It’s so easy to get caught up in the commercialism of Valentine’s Day. As young marrieds, we try to conserve resources as we save up for things like buying our own home, buying a second car, expanding our family, etc. yet still fall prey to the temptation of the sales and marketing people that tell us we need to shower our husbands with things rather than affection. We’re here to tell you that you can have a Valentine’s Day from the heart that is easier on your budget and worth so much more.

Both Rachel and the Scientist and Kristi and Superman tend to value quality over quantity. The main thing that we both want in our marriages at all times is investment in the relationship. The more you invest in your relationship the stronger it is. Both of us agree that we’d rather spend our money on things that will be lasting memories. Who really wants that 10′ tall Teddy bear who “loves you beary much!” or $100.00 worth of beautiful-but-dying roses?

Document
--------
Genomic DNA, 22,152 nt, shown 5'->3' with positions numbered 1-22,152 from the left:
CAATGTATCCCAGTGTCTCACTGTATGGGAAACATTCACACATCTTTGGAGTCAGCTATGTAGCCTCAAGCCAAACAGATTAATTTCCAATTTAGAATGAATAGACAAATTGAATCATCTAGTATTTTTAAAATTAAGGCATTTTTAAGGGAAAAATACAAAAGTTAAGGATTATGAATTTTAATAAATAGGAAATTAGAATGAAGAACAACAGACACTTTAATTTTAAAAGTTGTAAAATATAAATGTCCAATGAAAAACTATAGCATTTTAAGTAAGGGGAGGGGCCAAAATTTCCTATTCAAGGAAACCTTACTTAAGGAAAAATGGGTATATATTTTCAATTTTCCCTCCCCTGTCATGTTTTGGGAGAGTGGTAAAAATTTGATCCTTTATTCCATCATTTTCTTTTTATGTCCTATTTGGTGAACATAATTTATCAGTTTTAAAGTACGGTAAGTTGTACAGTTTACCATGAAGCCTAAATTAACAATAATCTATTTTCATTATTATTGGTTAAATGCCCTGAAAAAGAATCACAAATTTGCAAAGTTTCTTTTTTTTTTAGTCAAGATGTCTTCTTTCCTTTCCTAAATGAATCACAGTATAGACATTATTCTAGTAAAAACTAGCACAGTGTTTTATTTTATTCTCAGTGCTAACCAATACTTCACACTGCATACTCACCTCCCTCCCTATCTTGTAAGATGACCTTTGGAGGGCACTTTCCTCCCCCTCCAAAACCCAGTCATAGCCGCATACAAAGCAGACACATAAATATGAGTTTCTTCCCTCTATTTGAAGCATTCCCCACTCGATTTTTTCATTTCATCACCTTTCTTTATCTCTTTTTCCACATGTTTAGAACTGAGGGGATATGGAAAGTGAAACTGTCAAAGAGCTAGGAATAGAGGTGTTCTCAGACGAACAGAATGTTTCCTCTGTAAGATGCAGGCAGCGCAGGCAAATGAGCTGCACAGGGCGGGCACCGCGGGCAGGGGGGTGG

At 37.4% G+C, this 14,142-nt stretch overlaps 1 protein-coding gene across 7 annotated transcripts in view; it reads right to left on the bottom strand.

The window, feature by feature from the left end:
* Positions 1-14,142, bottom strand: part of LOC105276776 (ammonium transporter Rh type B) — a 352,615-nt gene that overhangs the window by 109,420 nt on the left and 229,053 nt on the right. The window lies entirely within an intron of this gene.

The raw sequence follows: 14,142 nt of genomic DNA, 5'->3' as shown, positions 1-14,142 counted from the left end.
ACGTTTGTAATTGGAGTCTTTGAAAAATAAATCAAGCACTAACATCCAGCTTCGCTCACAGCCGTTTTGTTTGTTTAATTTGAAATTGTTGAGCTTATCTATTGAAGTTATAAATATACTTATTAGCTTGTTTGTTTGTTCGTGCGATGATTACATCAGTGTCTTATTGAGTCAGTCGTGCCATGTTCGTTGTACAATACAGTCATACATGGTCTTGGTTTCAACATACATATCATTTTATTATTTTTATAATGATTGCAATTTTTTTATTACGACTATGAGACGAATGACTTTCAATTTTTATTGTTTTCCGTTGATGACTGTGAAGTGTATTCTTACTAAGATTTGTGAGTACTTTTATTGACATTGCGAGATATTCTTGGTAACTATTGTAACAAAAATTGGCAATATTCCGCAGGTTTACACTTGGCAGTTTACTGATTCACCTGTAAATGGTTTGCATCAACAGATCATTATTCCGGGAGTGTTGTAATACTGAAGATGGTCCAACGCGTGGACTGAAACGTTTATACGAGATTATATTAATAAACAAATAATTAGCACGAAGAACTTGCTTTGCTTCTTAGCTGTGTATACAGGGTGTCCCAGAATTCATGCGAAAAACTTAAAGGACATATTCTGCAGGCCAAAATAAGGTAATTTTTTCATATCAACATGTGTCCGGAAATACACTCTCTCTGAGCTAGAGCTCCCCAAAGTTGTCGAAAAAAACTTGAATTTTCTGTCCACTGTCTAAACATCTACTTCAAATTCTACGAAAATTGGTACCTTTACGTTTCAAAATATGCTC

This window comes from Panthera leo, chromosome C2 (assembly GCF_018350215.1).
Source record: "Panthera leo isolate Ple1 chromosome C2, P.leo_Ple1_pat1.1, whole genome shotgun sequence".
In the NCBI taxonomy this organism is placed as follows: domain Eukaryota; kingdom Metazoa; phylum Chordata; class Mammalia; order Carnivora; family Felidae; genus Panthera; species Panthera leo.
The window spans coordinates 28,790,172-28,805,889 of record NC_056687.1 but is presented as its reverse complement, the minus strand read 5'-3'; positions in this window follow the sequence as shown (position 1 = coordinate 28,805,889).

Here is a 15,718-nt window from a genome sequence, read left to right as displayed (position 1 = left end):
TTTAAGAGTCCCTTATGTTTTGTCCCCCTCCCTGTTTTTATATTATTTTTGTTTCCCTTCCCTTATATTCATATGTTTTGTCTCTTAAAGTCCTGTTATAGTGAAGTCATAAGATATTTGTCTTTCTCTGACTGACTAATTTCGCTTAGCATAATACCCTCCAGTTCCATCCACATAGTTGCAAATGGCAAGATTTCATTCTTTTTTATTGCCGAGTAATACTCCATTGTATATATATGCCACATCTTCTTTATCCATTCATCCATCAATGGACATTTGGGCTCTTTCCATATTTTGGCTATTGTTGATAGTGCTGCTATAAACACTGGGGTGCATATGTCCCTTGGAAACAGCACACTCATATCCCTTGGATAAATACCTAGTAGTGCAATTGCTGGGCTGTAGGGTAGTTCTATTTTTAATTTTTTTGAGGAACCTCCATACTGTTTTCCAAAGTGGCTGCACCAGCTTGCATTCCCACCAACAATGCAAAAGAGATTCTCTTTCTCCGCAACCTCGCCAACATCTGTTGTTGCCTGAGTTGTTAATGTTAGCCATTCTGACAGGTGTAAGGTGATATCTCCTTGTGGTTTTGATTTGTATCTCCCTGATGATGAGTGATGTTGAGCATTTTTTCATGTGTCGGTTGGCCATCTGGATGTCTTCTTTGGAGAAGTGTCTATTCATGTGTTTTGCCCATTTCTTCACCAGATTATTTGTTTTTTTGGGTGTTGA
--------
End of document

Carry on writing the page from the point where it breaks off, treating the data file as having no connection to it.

Rachel & the Scientist | Kristi & Superman

Those are our adorable valentines!

Here are our tips on how to do Valentine’s Day in a simple, memorable, and reasonable way.

  1. Get Creative. Rachel and the Scientist love to make cards for each other. It’s a big thing in their household, to outdo each other with homemade cards. They use things around their house to create these masterpieces: file folders, crayons, markers, newspaper clippings, quotes printed off the computer, etc. They schedule time in the evening to make our cards and turn it into a fun date night. This is a big thing to both of them, as they love to receive love letters from one another. Kristi and Superman have made cards as well (Superman is a fabulous sketch artist and Kristi likes to think she has a way with words). They save them to look back on as reminders for those days when marriage is hard and reminders are needed.